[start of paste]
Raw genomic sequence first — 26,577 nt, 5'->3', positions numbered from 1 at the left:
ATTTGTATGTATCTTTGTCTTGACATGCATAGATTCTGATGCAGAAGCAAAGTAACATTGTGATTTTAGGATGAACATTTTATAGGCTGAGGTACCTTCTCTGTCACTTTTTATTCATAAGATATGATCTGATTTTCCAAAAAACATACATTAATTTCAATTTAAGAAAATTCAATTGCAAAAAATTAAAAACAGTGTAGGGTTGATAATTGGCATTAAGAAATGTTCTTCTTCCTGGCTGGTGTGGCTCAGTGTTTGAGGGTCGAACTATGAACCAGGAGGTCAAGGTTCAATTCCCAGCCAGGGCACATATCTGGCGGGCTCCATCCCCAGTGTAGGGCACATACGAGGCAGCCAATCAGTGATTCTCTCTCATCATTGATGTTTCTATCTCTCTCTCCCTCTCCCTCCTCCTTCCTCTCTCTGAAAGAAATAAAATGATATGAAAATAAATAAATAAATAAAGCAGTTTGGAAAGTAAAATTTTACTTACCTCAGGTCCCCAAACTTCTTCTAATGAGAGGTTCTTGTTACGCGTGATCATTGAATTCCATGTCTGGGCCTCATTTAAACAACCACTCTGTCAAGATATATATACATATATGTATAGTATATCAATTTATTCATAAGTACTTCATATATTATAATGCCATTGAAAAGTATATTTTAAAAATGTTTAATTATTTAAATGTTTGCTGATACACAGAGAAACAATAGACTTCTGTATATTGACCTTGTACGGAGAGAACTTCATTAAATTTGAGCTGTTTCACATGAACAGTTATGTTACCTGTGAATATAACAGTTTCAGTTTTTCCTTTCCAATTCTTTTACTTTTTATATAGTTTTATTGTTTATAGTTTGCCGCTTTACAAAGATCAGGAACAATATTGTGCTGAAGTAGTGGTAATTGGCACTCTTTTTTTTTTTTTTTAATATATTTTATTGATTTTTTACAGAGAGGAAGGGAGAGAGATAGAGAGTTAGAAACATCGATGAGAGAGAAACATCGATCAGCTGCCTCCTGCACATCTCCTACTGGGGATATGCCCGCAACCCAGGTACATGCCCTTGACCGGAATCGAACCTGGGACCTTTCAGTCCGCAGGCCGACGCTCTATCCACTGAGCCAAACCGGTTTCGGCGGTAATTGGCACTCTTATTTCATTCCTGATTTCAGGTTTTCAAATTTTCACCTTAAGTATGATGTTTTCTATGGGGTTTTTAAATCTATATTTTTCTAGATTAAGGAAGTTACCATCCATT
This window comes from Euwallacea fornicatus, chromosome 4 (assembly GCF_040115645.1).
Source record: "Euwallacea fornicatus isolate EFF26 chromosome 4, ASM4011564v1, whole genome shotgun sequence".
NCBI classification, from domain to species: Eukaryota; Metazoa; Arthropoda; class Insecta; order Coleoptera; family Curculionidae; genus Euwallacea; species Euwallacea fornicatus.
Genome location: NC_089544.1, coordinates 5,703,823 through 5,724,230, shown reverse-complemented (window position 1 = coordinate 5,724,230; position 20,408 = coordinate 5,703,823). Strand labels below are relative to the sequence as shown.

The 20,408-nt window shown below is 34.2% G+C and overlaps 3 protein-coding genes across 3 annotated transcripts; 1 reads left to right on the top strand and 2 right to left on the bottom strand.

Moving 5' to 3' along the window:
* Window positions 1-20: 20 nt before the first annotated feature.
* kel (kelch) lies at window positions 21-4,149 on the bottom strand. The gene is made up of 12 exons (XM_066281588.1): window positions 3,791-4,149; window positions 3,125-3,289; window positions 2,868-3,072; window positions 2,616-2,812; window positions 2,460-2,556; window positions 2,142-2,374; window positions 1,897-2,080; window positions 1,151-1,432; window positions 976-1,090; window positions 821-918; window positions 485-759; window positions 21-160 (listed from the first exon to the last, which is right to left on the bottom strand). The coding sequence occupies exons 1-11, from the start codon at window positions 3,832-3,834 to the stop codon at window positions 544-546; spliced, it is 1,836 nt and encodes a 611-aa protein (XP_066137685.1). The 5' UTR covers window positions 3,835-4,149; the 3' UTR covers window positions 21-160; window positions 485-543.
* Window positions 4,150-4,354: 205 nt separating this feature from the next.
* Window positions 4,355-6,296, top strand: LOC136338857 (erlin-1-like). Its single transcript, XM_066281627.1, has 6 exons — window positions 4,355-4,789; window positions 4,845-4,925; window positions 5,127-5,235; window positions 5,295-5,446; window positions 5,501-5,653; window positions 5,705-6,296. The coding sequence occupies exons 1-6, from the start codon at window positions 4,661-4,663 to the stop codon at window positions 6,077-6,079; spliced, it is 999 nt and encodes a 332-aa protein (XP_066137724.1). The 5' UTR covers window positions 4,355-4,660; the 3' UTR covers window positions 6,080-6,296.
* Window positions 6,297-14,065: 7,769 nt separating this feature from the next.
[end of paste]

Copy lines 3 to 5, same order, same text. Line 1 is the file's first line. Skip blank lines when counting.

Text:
This window comes from Euwallacea fornicatus, chromosome 4 (assembly GCF_040115645.1).
Source record: "Euwallacea fornicatus isolate EFF26 chromosome 4, ASM4011564v1, whole genome shotgun sequence".
NCBI classification, from domain to species: Eukaryota; Metazoa; Arthropoda; class Insecta; order Coleoptera; family Curculionidae; genus Euwallacea; species Euwallacea fornicatus.